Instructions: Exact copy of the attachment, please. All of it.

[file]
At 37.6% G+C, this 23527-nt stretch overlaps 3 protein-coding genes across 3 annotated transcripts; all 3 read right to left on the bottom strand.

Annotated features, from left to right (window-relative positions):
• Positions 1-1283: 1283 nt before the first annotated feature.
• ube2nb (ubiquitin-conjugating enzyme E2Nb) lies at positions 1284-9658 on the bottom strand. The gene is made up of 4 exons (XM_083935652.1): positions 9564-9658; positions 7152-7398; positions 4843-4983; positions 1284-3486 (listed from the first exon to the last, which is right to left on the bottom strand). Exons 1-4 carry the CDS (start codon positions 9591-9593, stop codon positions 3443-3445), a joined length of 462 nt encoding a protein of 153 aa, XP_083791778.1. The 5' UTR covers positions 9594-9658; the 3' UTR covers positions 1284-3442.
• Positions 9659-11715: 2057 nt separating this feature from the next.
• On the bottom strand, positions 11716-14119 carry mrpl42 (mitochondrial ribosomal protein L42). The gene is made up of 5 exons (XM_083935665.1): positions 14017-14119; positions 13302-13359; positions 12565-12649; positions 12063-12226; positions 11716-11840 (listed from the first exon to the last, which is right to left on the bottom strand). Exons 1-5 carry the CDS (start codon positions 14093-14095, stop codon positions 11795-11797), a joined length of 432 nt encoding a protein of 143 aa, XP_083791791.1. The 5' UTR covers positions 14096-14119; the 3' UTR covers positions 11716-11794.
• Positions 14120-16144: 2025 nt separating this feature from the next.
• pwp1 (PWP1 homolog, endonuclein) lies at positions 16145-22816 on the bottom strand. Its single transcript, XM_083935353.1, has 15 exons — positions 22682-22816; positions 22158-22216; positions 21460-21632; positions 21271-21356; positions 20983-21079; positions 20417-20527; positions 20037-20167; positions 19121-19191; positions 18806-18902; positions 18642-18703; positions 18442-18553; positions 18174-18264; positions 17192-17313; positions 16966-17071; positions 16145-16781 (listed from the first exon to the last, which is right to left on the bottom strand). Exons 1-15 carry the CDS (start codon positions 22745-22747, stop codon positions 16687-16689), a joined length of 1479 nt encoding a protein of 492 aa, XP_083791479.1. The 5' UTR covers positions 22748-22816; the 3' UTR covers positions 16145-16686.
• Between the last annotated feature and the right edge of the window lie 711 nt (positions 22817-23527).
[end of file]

At 37.6% G+C, this 23527-nt stretch overlaps 3 protein-coding genes across 3 annotated transcripts; all 3 read right to left on the bottom strand.

Annotated features, from left to right (window-relative positions):
• Positions 1-1283: 1283 nt before the first annotated feature.
• ube2nb (ubiquitin-conjugating enzyme E2Nb) lies at positions 1284-9658 on the bottom strand. The gene is made up of 4 exons (XM_083935652.1): positions 9564-9658; positions 7152-7398; positions 4843-4983; positions 1284-3486 (listed from the first exon to the last, which is right to left on the bottom strand). Exons 1-4 carry the CDS (start codon positions 9591-9593, stop codon positions 3443-3445), a joined length of 462 nt encoding a protein of 153 aa, XP_083791778.1. The 5' UTR covers positions 9594-9658; the 3' UTR covers positions 1284-3442.
• Positions 9659-11715: 2057 nt separating this feature from the next.
• On the bottom strand, positions 11716-14119 carry mrpl42 (mitochondrial ribosomal protein L42). The gene is made up of 5 exons (XM_083935665.1): positions 14017-14119; positions 13302-13359; positions 12565-12649; positions 12063-12226; positions 11716-11840 (listed from the first exon to the last, which is right to left on the bottom strand). Exons 1-5 carry the CDS (start codon positions 14093-14095, stop codon positions 11795-11797), a joined length of 432 nt encoding a protein of 143 aa, XP_083791791.1. The 5' UTR covers positions 14096-14119; the 3' UTR covers positions 11716-11794.
• Positions 14120-16144: 2025 nt separating this feature from the next.
• pwp1 (PWP1 homolog, endonuclein) lies at positions 16145-22816 on the bottom strand. Its single transcript, XM_083935353.1, has 15 exons — positions 22682-22816; positions 22158-22216; positions 21460-21632; positions 21271-21356; positions 20983-21079; positions 20417-20527; positions 20037-20167; positions 19121-19191; positions 18806-18902; positions 18642-18703; positions 18442-18553; positions 18174-18264; positions 17192-17313; positions 16966-17071; positions 16145-16781 (listed from the first exon to the last, which is right to left on the bottom strand). Exons 1-15 carry the CDS (start codon positions 22745-22747, stop codon positions 16687-16689), a joined length of 1479 nt encoding a protein of 492 aa, XP_083791479.1. The 5' UTR covers positions 22748-22816; the 3' UTR covers positions 16145-16686.
• Between the last annotated feature and the right edge of the window lie 711 nt (positions 22817-23527).